PASCO – A weeping Agapita Montes Rivera, mother of the man shot dead by Pasco police officers two weeks ago, led a funeral procession almost 100 strong out of the St. Patrick’s Catholic Parish on Wednesday afternoon. There were no chants, or signs, or marches. Friends and family members said their final goodbyes. The body of Antonio Zambrano-Montes, 35, will be flown back to Mexico for burial. Montes Rivera asked Lutakome Nsubuga, the priest conducting the service in Spanish, to thank community members for their support. The legal questions raised by the Mexican national’s death – captured on video by onlookers – will not be resolved for some time, police officials signaled later Wednesday. The case has placed national attention on this city of 68,000, more than half of whom are Hispanic as family members and activists call for a federal investigation of the officers’ conduct. Sgt. Ken Lattin of the Kennewick Police Department, spokesman for the special investigation unit looking into the incident, said Wednesday that Zambrano-Montes was shot at 17 times by three officers. Five or six of the shots struck the 35-year-old, who had past confrontations with law enforcement. He was reportedly throwing rocks at cars near a bustling intersection when he was confronted by officers. Lattin said none of the shots struck Zambrano-Montes in the back. The three officers who fired – identified as Ryan Flanagan, Adam Wright and Adrian Alaniz – have not been interviewed, Lattin said. Investigators are waiting for all of the witness testimony to be transcribed before speaking with the officers, he said. “If we don’t have all the facts, they can tell us whatever story they want,” he said. “I don’t think they would, but they could.” Initial reports also indicate that rocks were found near Zambrano-Montes’s body after the shooting. Lattin did not say where the bullets fired that didn’t hit Zambrano-Montes landed, nor did he say which of the officers fired the shots that killed him, citing the preliminary nature of forensic reports. The officers used their Tasers twice on Zambrano-Montes before firing, Lattin added. Lattin and Franklin County Prosecuting Attorney Shawn Sant, a former police officer and criminal defense attorney, said Wednesday it would be the last news conference they would hold addressing the killing before a coroner’s inquest is conducted, for fear of releasing information that could bias potential jurors. “It looks like we’re starting to play this out in public court,” Lattin said. “We don’t want to do that. There are processes in place.” Sant estimated that the inquest, a public court hearing with jurors convened to determine if criminal charges in a death will be filed, would not take place for at least another two months. Sant also dismissed notions that his career in law enforcement would bias his judgment and said that he would make a decision based on the law. “That’s what I was hired to do; that’s what I was elected to do,” he said. Felix Vargas, chairman of Hispanic business advocacy group Consejo Latino in Pasco, said after the news conference that he was concerned about Sant’s partiality in the case. Vargas, on behalf of Zombrano-Montes’ family, has called for a Justice Department review of the Feb. 10 shooting and said he would be speaking with U.S. Attorney for Eastern Washington Mike Ormsby about the case Wednesday night. “I think Mr. Sant should seriously consider recusing himself,” Vargas said. “We’re particularly concerned about him being part and parcel of the investigation.” The Washington chapter of the American Civil Liberties Union also has called on federal authorities to take charge of the investigation. In a letter sent to Vargas that he read aloud from Wednesday, the ACLU charged that investigators are spending too much time examining Zambrano-Montes’s activities before he was shot, rather than the training the officers received before firing in an intersection where several cars had parked and customers filled local businesses. “This line of inquiry makes it appear that (investigators are) looking for ways to discredit Mr. Zambrano based on any problems he may have faced in his past, instead of ascertaining the facts about the officers’ knowledge at the time of the shooting,” the letter reads. Public protests in Pasco have remained peaceful, but well-attended. On Saturday, demonstrators marched from the site of the shooting to the Pasco police station then across a cable bridge connecting Pasco to Kennewick, halting traffic. A makeshift memorial has sprung up at the site where Zambrano-Montes was shot, with posterboard signs and messages written on the sidewalk in chalk condemning the officers in English and Spanish. Several Christ candles and balloons also have been left there. Outside Pasco City Hall, Lorian Reavely waved at passing police cars and pedestrians seated near a sign asking to stop police brutality. Reavely, who’s lived in Pasco since 1987, said she and her husband were thrown into action by the amateur video of the shooting, which shows an initial volley of gunfire, then a chase down the sidewalk before Zambrano-Montes turns and is shot by officers. “People are still paying attention here,” Reavely said, as a couple drove up in an SUV and handed her juice with their thanks. “We’ve had a lot of community support.” Reavely said the demonstrations by Pasco residents have not been about Zambrano alone. Local authorities have shot and killed five men since last summer, evidence that change is needed in training, she said. “When I was growing up, there were no police shootings,” she said. Activists plan another march Saturday in the city. Vargas, the business leader seeking federal intervention, said his group intends to look to Spokane activism as a model for attracting federal review in Pasco. The U.S. Justice Department recently released its recommendations for the Spokane Police Department, a review launched as a result of the conviction of police officer in the Otto Zehm case. Zehm died in 2006 in police custody. The community also has rallied to support at least one business owner affected by the shooting. Residents started an online campaign to raise money for the owner of Vinny’s Cafe and Bakery, a shop just feet from where Zambrano-Montes was killed that recently opened its doors and has faced declining business in the aftermath. The shop has raised $2,200 online, and more visitors stopped in Wednesday morning to leave an extra large tip or donation in Vinicio Gomez’s till. Among those were Patricia Franz and Darlene Petty, who stopped in for lunch on a break from their work at a local soup kitchen. “It’s great to see the community coming together to support this,” Petty said. As the funeral procession fanned out Wednesday, friends and family members embracing Montes Rivera and others wiping away their tears, a donation box was handed around. Leona Michael Garcia Espinoza stepped forward and dropped a few dollars in, saying she’s seen too much recent violence by law enforcement. “This has got to stop,” she said. “This is not justice.”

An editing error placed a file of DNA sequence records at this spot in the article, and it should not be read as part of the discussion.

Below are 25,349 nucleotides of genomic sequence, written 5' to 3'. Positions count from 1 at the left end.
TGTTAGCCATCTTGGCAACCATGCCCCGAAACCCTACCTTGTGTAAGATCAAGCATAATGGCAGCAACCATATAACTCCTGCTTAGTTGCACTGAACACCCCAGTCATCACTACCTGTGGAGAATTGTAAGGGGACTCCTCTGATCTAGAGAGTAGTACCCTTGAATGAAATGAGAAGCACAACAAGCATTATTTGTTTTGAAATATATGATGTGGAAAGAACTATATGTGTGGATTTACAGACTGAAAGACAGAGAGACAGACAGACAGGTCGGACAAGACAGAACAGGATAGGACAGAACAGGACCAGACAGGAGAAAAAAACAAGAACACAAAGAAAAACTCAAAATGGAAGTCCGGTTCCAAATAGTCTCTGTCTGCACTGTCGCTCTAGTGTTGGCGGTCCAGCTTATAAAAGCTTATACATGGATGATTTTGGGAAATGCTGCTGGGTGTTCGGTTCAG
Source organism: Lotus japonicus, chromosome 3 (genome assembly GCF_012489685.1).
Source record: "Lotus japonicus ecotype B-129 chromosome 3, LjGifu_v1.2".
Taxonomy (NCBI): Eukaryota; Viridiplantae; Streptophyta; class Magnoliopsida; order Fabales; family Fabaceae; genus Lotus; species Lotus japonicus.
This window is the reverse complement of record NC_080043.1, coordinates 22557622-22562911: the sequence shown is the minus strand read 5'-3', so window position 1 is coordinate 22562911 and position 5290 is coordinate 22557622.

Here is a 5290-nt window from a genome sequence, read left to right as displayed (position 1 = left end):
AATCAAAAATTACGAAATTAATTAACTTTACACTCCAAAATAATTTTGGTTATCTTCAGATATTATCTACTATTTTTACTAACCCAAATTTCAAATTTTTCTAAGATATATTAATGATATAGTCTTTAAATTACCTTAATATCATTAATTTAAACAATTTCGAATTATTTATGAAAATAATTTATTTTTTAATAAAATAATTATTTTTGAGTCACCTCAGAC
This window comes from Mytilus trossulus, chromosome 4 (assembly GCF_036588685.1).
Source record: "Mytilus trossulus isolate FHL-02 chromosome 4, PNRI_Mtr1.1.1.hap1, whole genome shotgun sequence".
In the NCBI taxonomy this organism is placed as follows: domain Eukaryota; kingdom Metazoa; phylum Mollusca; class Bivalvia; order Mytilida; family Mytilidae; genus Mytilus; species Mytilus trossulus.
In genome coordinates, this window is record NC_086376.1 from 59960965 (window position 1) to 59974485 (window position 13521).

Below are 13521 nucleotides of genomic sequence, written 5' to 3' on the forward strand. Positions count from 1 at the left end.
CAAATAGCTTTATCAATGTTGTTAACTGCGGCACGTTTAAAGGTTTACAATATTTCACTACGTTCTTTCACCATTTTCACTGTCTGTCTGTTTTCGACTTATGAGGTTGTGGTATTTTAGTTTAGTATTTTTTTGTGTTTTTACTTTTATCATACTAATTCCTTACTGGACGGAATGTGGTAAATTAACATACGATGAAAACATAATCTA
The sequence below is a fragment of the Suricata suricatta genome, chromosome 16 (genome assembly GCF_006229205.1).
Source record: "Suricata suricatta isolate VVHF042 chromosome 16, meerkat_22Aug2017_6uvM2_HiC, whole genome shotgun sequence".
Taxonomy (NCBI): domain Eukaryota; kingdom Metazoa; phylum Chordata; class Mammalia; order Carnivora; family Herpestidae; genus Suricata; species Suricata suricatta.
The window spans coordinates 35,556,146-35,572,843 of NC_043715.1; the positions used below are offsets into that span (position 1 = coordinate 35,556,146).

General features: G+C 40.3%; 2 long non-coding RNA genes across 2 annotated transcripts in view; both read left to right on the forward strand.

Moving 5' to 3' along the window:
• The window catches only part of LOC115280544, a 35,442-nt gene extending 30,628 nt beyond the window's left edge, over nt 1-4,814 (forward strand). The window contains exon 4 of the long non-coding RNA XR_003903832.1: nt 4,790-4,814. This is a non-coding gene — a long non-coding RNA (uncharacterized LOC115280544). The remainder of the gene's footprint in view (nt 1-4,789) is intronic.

Below is an earlier version of this story by Kip Hill and Rachel Alexander

Pasco police fired 17 shots during their fatal encounter with Antonio Zambrano-Montes, according to preliminary autopsy results released during a news conference Wednesday. Three officers hit Zambrano-Montes a total of five or six times following a confrontation on Feb. 10, but none of the shots were in the back, said Kennewick Police Sgt. Ken Lattin, the spokesman for the Tri-City Special Investigations Unit. The conference was held less than two hours after a funeral service for the 35-year-old orchard worker. More than 100 friends and family members followed a sobbing Agapita Montes Rivera from St. Patrick’s Cathedral on Wednesday afternoon, a procession behind the closed casket bearing Zambrano-Montes. Zambrano-Montes moved to the Pasco area from Michoacan, Mexico about 10 years ago. His body will be transported back to Mexico, per an agreement arranged by the Mexican consulate. Before he was shot by police, Zambrano-Montes was throwing rocks at cars on the evening of Feb. 10 when officers responded. Police said he struck two officers with rocks and refused to listen to commands to surrender. Officers chased him across the street before shooting him. Lattin said Wednesday that officers fired their Tasers twice prior to the shooting. A rock was also found next to Zambrano-Montes’ body, he said. The officers involved in the shooting have not been interviewed. Lattin said investigators want to wait until they’ve assembled witness testimony and other evidence, which will likely take several more weeks. “If we don’t have all the facts, they can tell us whatever story they want,” he said. Complete autopsy results and other evidence from the case won’t be released until the coroner’s inquest is complete to avoid contaminating the jury pool. “It looked like we were starting to play this out in public court and we don’t want to do that,” Franklin County Prosecutor Shawn Sant said. Sant and Lattin praised the Pasco community and Zambrano-Montes’ family for keeping protests over the shooting peaceful and said they’d made no arrests of protesters. “I think it’s indicative of our community that we have the peaceful protests that have taken place,” Sant said. Through a family spokesman, Montes Rivera declined comment at the church. There were no protest signs or chants from funeral-goers, just steady streams of tears throughout the service conducted entirely in Spanish. Through a priest, Montes Rivera thanked in Spanish the community for their support. Leona Michael Garcia Espinoza placed some cash in a box being passed around outside to assist the family with expenses. “This has got to stop,” Espinoza said. “This is not justice.”